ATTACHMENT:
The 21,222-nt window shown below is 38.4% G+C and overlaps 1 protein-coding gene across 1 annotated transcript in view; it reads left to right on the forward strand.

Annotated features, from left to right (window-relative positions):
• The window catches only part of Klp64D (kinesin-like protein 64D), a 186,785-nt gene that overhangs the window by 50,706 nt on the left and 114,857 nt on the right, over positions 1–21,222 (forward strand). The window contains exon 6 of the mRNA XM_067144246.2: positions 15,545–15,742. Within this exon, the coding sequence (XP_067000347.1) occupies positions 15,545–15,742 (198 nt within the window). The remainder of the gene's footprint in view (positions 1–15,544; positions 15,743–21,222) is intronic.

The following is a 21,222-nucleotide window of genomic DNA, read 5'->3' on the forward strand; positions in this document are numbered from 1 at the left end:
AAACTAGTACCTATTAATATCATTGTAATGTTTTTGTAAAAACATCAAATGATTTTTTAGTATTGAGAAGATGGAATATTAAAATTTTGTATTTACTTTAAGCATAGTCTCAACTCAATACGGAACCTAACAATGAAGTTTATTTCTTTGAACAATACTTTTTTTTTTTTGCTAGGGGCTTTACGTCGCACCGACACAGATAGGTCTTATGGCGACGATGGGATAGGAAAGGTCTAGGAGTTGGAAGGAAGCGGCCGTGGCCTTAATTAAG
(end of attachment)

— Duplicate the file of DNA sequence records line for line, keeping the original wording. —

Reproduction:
The 21,222-nt window shown below is 38.4% G+C and overlaps 1 protein-coding gene across 1 annotated transcript in view; it reads left to right on the forward strand.

Annotated features, from left to right (window-relative positions):
• The window catches only part of Klp64D (kinesin-like protein 64D), a 186,785-nt gene that overhangs the window by 50,706 nt on the left and 114,857 nt on the right, over positions 1–21,222 (forward strand). The window contains exon 6 of the mRNA XM_067144246.2: positions 15,545–15,742. Within this exon, the coding sequence (XP_067000347.1) occupies positions 15,545–15,742 (198 nt within the window). The remainder of the gene's footprint in view (positions 1–15,544; positions 15,743–21,222) is intronic.

The following is a 21,222-nucleotide window of genomic DNA, read 5'->3' on the forward strand; positions in this document are numbered from 1 at the left end:
AAACTAGTACCTATTAATATCATTGTAATGTTTTTGTAAAAACATCAAATGATTTTTTAGTATTGAGAAGATGGAATATTAAAATTTTGTATTTACTTTAAGCATAGTCTCAACTCAATACGGAACCTAACAATGAAGTTTATTTCTTTGAACAATACTTTTTTTTTTTTGCTAGGGGCTTTACGTCGCACCGACACAGATAGGTCTTATGGCGACGATGGGATAGGAAAGGTCTAGGAGTTGGAAGGAAGCGGCCGTGGCCTTAATTAAG